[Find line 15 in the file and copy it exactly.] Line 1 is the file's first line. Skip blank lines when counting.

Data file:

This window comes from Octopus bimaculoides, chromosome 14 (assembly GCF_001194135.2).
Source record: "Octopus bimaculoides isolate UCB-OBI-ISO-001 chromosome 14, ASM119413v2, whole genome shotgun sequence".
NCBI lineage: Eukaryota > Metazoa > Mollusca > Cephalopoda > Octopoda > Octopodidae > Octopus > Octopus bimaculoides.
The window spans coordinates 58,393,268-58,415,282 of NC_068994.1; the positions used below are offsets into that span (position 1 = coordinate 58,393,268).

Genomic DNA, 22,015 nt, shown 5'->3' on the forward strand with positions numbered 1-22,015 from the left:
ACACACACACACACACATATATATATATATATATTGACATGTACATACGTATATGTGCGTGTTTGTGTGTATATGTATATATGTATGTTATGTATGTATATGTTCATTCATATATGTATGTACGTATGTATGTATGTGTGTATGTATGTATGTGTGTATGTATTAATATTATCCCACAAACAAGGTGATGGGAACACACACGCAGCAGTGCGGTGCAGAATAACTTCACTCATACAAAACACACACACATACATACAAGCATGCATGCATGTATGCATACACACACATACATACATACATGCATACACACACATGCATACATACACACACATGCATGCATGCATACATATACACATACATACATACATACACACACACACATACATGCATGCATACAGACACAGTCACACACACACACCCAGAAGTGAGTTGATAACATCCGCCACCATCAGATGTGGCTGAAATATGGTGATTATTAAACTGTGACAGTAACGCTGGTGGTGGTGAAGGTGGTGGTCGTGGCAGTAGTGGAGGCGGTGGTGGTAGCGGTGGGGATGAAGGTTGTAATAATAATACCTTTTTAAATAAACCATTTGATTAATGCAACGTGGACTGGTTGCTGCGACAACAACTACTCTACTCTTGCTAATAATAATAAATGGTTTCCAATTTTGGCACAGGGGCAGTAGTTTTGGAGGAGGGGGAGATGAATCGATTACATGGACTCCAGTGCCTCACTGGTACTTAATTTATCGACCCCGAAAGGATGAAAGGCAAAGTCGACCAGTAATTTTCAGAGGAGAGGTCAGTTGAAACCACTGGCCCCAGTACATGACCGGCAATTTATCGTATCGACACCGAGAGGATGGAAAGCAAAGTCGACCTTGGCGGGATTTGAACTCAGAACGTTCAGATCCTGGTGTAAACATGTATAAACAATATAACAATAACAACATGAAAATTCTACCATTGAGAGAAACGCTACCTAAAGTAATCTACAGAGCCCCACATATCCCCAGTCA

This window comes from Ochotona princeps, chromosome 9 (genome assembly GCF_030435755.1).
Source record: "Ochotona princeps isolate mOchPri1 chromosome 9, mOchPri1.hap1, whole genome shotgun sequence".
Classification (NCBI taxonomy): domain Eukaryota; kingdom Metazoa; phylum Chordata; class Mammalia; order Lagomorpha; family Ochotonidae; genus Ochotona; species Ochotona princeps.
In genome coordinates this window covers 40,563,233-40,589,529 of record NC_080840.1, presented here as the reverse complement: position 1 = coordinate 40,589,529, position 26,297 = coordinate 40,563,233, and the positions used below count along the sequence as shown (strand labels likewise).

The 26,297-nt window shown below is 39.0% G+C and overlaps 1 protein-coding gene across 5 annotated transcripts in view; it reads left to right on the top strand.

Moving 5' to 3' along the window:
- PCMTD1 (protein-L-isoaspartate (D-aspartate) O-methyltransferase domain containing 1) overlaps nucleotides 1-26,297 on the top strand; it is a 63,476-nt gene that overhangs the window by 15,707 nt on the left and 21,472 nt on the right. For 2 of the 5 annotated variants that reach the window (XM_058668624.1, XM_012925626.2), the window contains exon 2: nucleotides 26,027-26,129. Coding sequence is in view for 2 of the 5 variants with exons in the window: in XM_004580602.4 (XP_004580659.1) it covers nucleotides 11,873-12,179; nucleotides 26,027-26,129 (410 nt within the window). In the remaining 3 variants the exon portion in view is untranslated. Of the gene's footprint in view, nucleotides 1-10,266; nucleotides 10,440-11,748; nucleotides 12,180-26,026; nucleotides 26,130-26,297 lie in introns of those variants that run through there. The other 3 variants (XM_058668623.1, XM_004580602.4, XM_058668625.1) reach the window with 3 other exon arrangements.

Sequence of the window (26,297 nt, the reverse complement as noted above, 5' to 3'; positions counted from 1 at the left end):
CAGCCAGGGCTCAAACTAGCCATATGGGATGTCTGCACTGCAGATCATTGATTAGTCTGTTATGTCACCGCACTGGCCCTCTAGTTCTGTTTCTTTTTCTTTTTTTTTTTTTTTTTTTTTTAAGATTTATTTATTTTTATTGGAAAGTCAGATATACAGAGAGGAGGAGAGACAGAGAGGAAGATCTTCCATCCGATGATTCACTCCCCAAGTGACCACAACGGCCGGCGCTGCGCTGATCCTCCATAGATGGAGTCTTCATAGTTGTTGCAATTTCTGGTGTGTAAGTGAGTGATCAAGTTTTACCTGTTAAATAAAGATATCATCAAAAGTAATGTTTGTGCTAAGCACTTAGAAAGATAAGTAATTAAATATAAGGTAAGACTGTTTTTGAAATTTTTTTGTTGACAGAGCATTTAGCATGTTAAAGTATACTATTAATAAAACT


CAGCCAGGGCTCAAACTAGCCATATGGGATGTCTGCACTGCAGATCATTGATTAGTCTGTTATGTCACCGCACTGGCCCTCTAGTTCTGTTTCTTTTTCTTTTTTTTTTTTTTTTTTTTTTAAGATTTATTTATTTTTATTGGAAAGTCAGATATACAGAGAGGAGGAGAGACAGAGAGGAAGATCTTCCATCCGATGATTCACTCCCCAAGTGACCACAACGGCCGGCGCTGCGCTGATCCTCCATAGATGGAGTCTTCATAGTTGTTGCAATTTCTGGTGTGTAAGTGAGTGATCAAGTTTTACCTGTTAAATAAAGATATCATCAAAAGTAATGTTTGTGCTAAGCACTTAGAAAGATAAGTAATTAAATATAAGGTAAGACTGTTTTTGAAATTTTTTTGTTGACAGAGCATTTAGCATGTTAAAGTATACTATTAATAAAACT